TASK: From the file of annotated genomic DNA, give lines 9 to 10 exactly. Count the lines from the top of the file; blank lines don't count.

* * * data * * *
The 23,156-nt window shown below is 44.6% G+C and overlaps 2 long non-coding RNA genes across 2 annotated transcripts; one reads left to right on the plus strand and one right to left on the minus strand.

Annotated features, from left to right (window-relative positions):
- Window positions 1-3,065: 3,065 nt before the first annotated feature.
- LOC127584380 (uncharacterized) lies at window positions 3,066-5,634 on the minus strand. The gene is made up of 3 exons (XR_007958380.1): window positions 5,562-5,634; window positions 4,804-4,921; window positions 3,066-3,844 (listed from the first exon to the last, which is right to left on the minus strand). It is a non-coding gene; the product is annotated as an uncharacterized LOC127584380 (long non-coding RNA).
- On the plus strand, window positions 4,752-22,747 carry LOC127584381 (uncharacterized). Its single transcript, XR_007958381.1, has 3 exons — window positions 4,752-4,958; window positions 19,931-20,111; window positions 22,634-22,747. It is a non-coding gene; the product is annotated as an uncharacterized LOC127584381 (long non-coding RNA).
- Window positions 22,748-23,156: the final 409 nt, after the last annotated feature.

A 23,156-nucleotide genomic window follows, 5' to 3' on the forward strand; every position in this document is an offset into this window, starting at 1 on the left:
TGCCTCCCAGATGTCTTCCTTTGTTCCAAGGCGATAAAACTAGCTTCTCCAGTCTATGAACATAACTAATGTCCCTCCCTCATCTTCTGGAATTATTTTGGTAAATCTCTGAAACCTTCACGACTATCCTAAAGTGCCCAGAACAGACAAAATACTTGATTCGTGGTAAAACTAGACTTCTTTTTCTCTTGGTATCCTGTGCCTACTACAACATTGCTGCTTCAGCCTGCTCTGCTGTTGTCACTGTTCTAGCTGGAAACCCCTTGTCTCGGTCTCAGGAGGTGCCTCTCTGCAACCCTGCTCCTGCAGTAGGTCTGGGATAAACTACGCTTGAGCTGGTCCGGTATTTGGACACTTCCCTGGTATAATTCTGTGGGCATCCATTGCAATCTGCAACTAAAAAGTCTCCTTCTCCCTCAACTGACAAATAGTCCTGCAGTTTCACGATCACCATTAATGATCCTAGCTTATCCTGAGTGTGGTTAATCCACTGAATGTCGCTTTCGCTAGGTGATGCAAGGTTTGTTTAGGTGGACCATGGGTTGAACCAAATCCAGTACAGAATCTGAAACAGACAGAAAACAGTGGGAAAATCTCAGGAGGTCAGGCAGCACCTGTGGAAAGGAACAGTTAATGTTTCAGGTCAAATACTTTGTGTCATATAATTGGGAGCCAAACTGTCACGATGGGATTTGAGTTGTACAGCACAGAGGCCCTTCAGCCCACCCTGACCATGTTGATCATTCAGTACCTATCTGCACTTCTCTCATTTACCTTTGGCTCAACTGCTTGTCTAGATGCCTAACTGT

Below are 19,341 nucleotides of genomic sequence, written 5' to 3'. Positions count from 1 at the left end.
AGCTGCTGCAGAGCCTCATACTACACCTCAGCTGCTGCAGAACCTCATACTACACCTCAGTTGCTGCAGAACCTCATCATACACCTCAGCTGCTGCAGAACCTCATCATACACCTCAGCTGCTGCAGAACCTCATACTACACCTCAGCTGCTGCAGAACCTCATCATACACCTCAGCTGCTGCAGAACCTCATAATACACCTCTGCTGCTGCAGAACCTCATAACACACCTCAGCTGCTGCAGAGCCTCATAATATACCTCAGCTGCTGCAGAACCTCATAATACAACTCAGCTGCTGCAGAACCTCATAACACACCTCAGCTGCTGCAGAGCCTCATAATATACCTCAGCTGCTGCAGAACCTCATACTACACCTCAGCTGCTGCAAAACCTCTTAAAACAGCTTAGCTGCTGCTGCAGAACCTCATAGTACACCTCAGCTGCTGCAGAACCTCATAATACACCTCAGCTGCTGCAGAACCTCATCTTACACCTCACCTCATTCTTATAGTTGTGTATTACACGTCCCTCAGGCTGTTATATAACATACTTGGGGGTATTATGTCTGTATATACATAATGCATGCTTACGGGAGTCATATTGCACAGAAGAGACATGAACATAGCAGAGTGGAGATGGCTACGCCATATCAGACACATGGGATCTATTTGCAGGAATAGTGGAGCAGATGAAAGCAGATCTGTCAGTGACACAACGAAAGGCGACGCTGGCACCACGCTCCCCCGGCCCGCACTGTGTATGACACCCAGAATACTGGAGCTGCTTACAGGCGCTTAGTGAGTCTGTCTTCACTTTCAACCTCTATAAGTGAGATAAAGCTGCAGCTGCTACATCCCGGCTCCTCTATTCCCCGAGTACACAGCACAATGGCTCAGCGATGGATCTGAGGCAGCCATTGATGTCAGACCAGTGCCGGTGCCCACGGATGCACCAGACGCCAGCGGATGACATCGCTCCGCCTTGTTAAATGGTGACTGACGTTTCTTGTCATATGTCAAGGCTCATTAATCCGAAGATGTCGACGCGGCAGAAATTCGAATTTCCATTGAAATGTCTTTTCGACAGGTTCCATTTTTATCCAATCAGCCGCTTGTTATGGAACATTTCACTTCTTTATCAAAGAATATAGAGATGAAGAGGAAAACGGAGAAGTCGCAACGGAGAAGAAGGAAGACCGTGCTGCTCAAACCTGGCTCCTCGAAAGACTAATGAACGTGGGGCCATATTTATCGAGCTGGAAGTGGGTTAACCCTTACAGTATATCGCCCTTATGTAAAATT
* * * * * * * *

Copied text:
Below are 19,341 nucleotides of genomic sequence, written 5' to 3'. Positions count from 1 at the left end.
AGCTGCTGCAGAGCCTCATACTACACCTCAGCTGCTGCAGAACCTCATACTACACCTCAGTTGCTGCAGAACCTCATCATACACCTCAGCTGCTGCAGAACCTCATCATACACCTCAGCTGCTGCAGAACCTCATACTACACCTCAGCTGCTGCAGAACCTCATCATACACCTCAGCTGCTGCAGAACCTCATAATACACCTCTGCTGCTGCAGAACCTCATAACACACCTCAGCTGCTGCAGAGCCTCATAATATACCTCAGCTGCTGCAGAACCTCATAATACAACTCAGCTGCTGCAGAACCTCATAACACACCTCAGCTGCTGCAGAGCCTCATAATATACCTCAGCTGCTGCAGAACCTCATACTACACCTCAGCTGCTGCAAAACCTCTTAAAACAGCTTAGCTGCTGCTGCAGAACCTCATAGTACACCTCAGCTGCTGCAGAACCTCATAATACACCTCAGCTGCTGCAGAACCTCATCTTACACCTCACCTCATTCTTATAGTTGTGTATTACACGTCCCTCAGGCTGTTATATAACATACTTGGGGGTATTATGTCTGTATATACATAATGCATGCTTACGGGAGTCATATTGCACAGAAGAGACATGAACATAGCAGAGTGGAGATGGCTACGCCATATCAGACACATGGGATCTATTTGCAGGAATAGTGGAGCAGATGAAAGCAGATCTGTCAGTGACACAACGAAAGGCGACGCTGGCACCACGCTCCCCCGGCCCGCACTGTGTATGACACCCAGAATACTGGAGCTGCTTACAGGCGCTTAGTGAGTCTGTCTTCACTTTCAACCTCTATAAGTGAGATAAAGCTGCAGCTGCTACATCCCGGCTCCTCTATTCCCCGAGTACACAGCACAATGGCTCAGCGATGGATCTGAGGCAGCCATTGATGTCAGACCAGTGCCGGTGCCCACGGATGCACCAGACGCCAGCGGATGACATCGCTCCGCCTTGTTAAATGGTGACTGACGTTTCTTGTCATATGTCAAGGCTCATTAATCCGAAGATGTCGACGCGGCAGAAATTCGAATTTCCATTGAAATGTCTTTTCGACAGGTTCCATTTTTATCCAATCAGCCGCTTGTTATGGAACATTTCACTTCTTTATCAAAGAATATAGAGATGAAGAGGAAAACGGAGAAGTCGCAACGGAGAAGAAGGAAGACCGTGCTGCTCAAACCTGGCTCCTCGAAAGACTAATGAACGTGGGGCCATATTTATCGAGCTGGAAGTGGGTTAACCCTTACAGTATATCGCCCTTATGTAAAATT